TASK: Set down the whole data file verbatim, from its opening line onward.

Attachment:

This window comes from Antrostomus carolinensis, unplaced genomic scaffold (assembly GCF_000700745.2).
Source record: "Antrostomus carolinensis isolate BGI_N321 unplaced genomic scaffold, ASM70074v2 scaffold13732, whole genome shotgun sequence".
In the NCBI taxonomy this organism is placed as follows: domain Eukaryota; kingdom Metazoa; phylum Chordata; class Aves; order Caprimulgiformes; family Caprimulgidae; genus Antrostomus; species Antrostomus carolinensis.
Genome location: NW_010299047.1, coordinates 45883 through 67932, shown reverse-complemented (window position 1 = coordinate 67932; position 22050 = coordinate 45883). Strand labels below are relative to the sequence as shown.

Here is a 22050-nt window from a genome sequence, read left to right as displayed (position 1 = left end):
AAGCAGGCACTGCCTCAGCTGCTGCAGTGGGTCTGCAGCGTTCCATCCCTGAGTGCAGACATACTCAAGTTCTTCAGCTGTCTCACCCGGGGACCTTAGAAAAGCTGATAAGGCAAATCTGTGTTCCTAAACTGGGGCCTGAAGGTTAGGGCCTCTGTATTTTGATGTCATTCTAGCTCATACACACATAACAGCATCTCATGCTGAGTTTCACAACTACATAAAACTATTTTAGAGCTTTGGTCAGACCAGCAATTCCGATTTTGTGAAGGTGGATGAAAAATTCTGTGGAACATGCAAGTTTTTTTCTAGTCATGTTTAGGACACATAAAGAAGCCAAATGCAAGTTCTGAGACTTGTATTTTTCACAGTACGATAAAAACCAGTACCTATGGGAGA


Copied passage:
This window comes from Antrostomus carolinensis, unplaced genomic scaffold (assembly GCF_000700745.2).
Source record: "Antrostomus carolinensis isolate BGI_N321 unplaced genomic scaffold, ASM70074v2 scaffold13732, whole genome shotgun sequence".
In the NCBI taxonomy this organism is placed as follows: domain Eukaryota; kingdom Metazoa; phylum Chordata; class Aves; order Caprimulgiformes; family Caprimulgidae; genus Antrostomus; species Antrostomus carolinensis.
Genome location: NW_010299047.1, coordinates 45883 through 67932, shown reverse-complemented (window position 1 = coordinate 67932; position 22050 = coordinate 45883). Strand labels below are relative to the sequence as shown.

Here is a 22050-nt window from a genome sequence, read left to right as displayed (position 1 = left end):
AAGCAGGCACTGCCTCAGCTGCTGCAGTGGGTCTGCAGCGTTCCATCCCTGAGTGCAGACATACTCAAGTTCTTCAGCTGTCTCACCCGGGGACCTTAGAAAAGCTGATAAGGCAAATCTGTGTTCCTAAACTGGGGCCTGAAGGTTAGGGCCTCTGTATTTTGATGTCATTCTAGCTCATACACACATAACAGCATCTCATGCTGAGTTTCACAACTACATAAAACTATTTTAGAGCTTTGGTCAGACCAGCAATTCCGATTTTGTGAAGGTGGATGAAAAATTCTGTGGAACATGCAAGTTTTTTTCTAGTCATGTTTAGGACACATAAAGAAGCCAAATGCAAGTTCTGAGACTTGTATTTTTCACAGTACGATAAAAACCAGTACCTATGGGAGA